US5983089A (en) * 1994-09-26 1999-11-09 Endgate Corporation Slotline-mounted flip chip
US5978666A (en) * 1994-09-26 1999-11-02 Endgate Corporation Slotline-mounted flip chip structures
US6265937B1 (en) 1994-09-26 2001-07-24 Endgate Corporation Push-pull amplifier with dual coplanar transmission line
US6094114A (en) * 1994-09-26 2000-07-25 Endgate Corporation Slotline-to-slotline mounted flip chip
US5832376A (en) * 1996-07-12 1998-11-03 Endgate Corporation Coplanar mixer assembly
US5970401A (en) * 1996-08-29 1999-10-19 Murata Manufacturing Co., Ltd. Balanced-type mixer having circuit board
US8755899B2 (en) 2001-03-02 2014-06-17 Cardiac Pacemakers, Inc. Helical antenna for an implantable medical device
US7483752B2 (en) 2001-03-02 2009-01-27 Cardiac Pacemakers, Inc. Antenna for an implantable medical device
US20040176811A1 (en) * 2001-03-02 2004-09-09 Cardiac Pacemakers, Inc. Antenna for an implantable medical device
US20090192574A1 (en) * 2001-03-02 2009-07-30 Cardiac Pacemakers, Inc Antenna for an implantable medical device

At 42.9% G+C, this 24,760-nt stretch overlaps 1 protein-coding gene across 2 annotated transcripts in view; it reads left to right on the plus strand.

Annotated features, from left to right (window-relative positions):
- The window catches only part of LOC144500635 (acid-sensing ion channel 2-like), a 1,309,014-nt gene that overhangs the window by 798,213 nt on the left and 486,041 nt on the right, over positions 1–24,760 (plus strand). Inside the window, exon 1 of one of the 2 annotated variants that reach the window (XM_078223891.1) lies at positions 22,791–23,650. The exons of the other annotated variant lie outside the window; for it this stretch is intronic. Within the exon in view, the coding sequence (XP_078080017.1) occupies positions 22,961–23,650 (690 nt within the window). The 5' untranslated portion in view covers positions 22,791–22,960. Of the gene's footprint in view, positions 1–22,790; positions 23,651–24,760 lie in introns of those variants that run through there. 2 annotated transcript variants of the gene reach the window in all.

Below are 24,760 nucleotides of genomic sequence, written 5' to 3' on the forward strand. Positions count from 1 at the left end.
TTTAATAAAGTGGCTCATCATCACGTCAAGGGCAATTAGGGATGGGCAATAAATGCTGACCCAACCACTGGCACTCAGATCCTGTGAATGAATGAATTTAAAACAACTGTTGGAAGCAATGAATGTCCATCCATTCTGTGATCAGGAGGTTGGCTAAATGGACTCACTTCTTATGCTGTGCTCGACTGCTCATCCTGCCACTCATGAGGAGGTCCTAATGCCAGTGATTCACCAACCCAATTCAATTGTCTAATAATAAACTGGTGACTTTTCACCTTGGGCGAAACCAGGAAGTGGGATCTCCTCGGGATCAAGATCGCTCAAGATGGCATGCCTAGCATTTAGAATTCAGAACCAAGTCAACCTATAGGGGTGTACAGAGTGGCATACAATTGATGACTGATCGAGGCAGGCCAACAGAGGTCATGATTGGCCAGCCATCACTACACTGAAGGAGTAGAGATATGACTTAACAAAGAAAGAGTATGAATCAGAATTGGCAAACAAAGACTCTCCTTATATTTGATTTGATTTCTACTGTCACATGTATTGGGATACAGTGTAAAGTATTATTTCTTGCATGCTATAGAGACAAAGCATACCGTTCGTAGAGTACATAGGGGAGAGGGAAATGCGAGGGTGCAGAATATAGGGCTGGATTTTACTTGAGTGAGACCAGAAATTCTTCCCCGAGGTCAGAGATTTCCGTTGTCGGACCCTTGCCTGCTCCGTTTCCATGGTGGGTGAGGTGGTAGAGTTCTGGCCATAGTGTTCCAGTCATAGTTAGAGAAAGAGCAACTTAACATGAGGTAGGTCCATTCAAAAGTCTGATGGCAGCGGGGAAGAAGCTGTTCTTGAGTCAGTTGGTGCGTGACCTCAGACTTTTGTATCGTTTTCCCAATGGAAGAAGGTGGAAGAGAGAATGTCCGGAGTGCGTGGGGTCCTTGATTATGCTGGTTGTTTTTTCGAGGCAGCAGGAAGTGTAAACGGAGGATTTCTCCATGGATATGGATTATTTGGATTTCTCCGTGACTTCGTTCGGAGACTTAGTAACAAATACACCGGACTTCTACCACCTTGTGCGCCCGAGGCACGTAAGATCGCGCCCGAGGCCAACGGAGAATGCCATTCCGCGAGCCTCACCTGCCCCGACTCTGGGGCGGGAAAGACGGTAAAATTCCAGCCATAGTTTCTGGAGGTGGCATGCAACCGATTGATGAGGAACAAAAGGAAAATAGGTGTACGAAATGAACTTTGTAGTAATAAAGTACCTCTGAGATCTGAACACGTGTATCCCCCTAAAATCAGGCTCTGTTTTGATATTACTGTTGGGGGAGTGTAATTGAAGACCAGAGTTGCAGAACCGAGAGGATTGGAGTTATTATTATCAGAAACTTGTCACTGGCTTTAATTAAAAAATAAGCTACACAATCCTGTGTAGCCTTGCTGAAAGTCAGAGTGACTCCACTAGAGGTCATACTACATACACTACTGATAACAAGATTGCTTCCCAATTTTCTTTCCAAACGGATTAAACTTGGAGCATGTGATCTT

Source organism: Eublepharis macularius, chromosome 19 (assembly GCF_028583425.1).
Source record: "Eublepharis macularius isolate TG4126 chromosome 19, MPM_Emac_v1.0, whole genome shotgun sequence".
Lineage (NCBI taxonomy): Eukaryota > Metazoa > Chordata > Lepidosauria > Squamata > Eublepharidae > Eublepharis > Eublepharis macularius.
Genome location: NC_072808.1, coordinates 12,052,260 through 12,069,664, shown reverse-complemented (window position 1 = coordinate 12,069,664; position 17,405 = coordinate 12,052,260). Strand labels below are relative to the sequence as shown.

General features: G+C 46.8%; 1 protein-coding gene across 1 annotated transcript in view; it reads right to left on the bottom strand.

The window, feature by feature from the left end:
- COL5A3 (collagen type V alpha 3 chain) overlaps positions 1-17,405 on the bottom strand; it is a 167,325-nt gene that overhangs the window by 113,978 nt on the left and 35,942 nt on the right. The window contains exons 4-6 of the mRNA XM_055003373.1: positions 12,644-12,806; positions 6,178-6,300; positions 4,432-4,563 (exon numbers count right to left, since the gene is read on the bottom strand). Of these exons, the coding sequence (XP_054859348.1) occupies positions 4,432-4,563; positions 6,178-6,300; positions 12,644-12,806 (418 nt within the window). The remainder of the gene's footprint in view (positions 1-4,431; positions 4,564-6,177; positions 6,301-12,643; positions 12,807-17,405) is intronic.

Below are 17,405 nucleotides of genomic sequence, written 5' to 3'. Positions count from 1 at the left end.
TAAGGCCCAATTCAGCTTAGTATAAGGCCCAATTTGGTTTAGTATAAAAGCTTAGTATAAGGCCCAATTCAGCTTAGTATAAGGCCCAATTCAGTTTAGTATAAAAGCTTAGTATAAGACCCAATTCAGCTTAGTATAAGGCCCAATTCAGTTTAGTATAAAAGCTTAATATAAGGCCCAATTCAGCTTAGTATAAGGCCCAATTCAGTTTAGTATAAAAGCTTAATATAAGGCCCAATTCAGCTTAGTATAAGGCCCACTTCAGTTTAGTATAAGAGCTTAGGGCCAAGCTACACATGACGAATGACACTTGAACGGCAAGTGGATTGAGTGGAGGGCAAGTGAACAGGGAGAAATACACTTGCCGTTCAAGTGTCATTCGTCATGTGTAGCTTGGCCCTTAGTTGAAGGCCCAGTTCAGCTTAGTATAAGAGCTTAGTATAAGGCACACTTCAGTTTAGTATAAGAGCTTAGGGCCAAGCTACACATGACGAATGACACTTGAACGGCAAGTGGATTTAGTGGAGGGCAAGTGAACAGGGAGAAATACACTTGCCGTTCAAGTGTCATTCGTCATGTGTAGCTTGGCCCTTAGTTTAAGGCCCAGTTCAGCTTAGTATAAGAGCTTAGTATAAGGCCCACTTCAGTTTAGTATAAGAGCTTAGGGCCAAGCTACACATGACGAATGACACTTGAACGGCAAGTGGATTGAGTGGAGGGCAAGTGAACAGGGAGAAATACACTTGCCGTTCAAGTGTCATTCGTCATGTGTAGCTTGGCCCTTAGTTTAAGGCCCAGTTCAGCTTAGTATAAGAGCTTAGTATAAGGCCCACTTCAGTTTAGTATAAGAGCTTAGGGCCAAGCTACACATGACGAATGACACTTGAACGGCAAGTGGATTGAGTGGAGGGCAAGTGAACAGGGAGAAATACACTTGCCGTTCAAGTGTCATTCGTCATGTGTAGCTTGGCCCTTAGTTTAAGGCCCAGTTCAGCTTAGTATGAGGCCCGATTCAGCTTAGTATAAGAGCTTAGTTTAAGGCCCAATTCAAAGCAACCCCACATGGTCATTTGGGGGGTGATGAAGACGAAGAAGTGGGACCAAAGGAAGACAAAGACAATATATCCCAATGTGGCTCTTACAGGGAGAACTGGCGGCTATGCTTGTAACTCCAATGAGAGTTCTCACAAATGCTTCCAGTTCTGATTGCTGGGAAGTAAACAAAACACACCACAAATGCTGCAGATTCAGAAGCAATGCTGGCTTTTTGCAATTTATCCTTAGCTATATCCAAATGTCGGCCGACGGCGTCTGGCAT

US8055338B2 (en) 2001-03-30 2011-11-08 Cardiac Pacemakers, Inc. Implantable medical device with temperature measuring and storing capability
US20090012574A1 (en) * 2001-03-30 2009-01-08 Cardiac Pacemakers, Inc. Implantable medical device with temperature measuring and storing capability
US8433406B2 (en) 2001-03-30 2013-04-30 Cardiac Pacemakers, Inc. Implantable medical device with temperature measuring and storing capability
US6614406B2 (en) 2001-08-03 2003-09-02 Cardiac Pacemakers, Inc. Circumferential antenna for an implantable medical device
US6456256B1 (en) 2001-08-03 2002-09-24 Cardiac Pacemakers, Inc. Circumferential antenna for an implantable medical device
US6809701B2 (en) 2001-08-03 2004-10-26 Cardiac Pacemakers, Inc. Circumferential antenna for an implantable medical device
US7047076B1 (en) 2001-08-03 2006-05-16 Cardiac Pacemakers, Inc. Inverted-F antenna configuration for an implantable medical device
US20040027306A1 (en) * 2001-08-03 2004-02-12 Cardiac Pacemakers, Inc. Circumferential antenna for an implantable medical device
US20030114897A1 (en) * 2001-12-19 2003-06-19 Von Arx Jeffrey A. Implantable medical device with two or more telemetry systems
US8046080B2 (en) 2001-12-19 2011-10-25 Cardiac Pacemakers, Inc. Telemetry duty cycle management system for an implantable medical device
US7860574B2 (en) 2001-12-19 2010-12-28 Cardiac Pacemakers, Inc. Implantable medical device with two or more telemetry systems
US7738964B2 (en) 2001-12-19 2010-06-15 Cardiac Pacemakers, Inc. Telemetry duty cycle management system for an implantable medical device
US8538528B2 (en) 2002-02-07 2013-09-17 Cardiac Pacemakers, Inc. Methods and apparatuses for implantable medical device telemetry power management